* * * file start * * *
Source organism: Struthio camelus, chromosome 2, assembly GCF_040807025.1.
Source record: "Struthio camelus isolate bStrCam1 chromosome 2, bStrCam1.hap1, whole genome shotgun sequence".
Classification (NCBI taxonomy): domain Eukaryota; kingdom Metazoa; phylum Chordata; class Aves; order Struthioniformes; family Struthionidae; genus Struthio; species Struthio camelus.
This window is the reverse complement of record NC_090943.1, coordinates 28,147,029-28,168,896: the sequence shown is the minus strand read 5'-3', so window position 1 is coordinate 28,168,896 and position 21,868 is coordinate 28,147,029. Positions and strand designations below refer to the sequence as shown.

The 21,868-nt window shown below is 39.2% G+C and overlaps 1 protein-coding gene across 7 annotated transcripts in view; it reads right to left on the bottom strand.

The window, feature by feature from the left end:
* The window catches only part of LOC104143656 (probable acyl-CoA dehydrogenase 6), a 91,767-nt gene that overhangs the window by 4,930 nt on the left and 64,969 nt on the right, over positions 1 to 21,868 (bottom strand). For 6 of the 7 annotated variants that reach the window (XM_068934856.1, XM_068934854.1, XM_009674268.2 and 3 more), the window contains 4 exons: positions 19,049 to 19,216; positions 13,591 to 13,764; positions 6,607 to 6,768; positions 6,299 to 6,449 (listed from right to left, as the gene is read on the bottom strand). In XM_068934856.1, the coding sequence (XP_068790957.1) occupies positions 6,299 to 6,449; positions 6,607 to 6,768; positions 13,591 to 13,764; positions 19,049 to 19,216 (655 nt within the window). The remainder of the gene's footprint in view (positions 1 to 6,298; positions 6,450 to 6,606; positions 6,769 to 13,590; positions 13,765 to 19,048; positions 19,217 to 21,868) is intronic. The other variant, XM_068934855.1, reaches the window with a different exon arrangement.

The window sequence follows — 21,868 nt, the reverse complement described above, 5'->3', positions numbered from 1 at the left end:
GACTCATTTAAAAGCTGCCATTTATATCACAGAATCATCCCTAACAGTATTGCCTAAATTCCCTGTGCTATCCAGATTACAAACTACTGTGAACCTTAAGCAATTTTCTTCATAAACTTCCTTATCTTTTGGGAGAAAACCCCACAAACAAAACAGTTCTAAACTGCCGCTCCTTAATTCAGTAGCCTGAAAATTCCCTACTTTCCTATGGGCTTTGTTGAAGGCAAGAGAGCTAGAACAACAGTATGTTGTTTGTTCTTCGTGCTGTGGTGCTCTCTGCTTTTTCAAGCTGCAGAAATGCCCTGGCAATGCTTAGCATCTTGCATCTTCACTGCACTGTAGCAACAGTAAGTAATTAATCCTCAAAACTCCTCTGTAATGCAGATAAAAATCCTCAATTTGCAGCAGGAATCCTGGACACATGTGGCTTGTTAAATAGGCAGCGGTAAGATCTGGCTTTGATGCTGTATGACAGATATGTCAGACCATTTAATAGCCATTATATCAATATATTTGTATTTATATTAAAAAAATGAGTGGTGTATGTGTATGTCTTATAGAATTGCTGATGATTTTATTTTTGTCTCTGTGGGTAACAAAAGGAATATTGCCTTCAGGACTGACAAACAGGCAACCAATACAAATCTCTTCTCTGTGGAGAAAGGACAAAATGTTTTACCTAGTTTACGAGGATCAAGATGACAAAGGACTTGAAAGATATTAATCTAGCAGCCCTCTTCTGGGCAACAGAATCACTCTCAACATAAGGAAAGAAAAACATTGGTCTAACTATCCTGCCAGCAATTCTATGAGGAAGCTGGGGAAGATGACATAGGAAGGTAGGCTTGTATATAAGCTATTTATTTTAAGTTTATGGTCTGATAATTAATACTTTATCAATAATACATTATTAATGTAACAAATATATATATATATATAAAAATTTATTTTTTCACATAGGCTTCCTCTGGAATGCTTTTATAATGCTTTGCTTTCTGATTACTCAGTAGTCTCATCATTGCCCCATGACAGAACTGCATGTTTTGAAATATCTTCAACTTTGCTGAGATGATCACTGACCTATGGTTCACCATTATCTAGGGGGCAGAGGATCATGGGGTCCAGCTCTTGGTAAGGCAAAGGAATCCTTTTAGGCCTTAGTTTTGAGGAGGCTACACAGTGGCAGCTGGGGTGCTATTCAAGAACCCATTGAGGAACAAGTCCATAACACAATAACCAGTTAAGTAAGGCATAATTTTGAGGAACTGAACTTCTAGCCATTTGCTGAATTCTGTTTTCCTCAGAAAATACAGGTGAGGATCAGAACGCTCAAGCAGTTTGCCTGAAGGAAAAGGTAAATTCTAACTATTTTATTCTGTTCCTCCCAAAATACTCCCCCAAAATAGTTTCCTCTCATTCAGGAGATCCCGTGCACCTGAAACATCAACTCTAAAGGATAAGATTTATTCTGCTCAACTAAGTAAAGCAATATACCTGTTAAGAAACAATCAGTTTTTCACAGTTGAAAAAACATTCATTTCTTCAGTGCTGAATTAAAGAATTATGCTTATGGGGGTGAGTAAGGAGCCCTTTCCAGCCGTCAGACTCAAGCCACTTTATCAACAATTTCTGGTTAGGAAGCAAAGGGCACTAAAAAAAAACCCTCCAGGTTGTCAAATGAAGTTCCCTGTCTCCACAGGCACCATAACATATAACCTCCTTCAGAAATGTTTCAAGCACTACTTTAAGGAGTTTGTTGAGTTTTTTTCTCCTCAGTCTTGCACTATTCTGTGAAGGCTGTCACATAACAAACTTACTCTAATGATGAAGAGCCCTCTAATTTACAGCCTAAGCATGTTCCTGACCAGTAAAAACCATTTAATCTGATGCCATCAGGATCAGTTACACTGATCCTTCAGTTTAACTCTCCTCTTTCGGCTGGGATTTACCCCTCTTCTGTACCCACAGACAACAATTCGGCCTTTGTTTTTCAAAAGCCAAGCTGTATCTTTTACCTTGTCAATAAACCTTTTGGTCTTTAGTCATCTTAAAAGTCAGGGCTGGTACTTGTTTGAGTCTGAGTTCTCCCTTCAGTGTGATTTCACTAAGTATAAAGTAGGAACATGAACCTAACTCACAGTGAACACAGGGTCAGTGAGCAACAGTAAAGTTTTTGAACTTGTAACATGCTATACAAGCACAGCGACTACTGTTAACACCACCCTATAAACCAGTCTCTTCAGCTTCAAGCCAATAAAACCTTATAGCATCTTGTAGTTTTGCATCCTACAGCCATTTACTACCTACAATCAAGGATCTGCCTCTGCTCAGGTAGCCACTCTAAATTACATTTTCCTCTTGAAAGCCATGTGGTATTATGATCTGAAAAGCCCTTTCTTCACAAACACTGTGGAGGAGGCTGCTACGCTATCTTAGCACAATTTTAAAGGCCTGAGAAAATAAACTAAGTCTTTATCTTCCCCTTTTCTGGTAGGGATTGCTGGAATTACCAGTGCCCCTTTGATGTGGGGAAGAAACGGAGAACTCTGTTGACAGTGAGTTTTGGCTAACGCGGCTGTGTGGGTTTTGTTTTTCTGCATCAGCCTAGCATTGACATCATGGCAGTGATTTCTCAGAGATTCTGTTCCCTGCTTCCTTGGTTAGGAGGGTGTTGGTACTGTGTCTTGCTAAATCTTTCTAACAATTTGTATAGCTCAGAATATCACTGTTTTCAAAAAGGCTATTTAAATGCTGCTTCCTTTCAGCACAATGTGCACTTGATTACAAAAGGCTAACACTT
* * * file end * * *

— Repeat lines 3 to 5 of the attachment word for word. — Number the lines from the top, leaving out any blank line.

Classification (NCBI taxonomy): domain Eukaryota; kingdom Metazoa; phylum Chordata; class Aves; order Struthioniformes; family Struthionidae; genus Struthio; species Struthio camelus.
This window is the reverse complement of record NC_090943.1, coordinates 28,147,029-28,168,896: the sequence shown is the minus strand read 5'-3', so window position 1 is coordinate 28,168,896 and position 21,868 is coordinate 28,147,029. Positions and strand designations below refer to the sequence as shown.

The 21,868-nt window shown below is 39.2% G+C and overlaps 1 protein-coding gene across 7 annotated transcripts in view; it reads right to left on the bottom strand.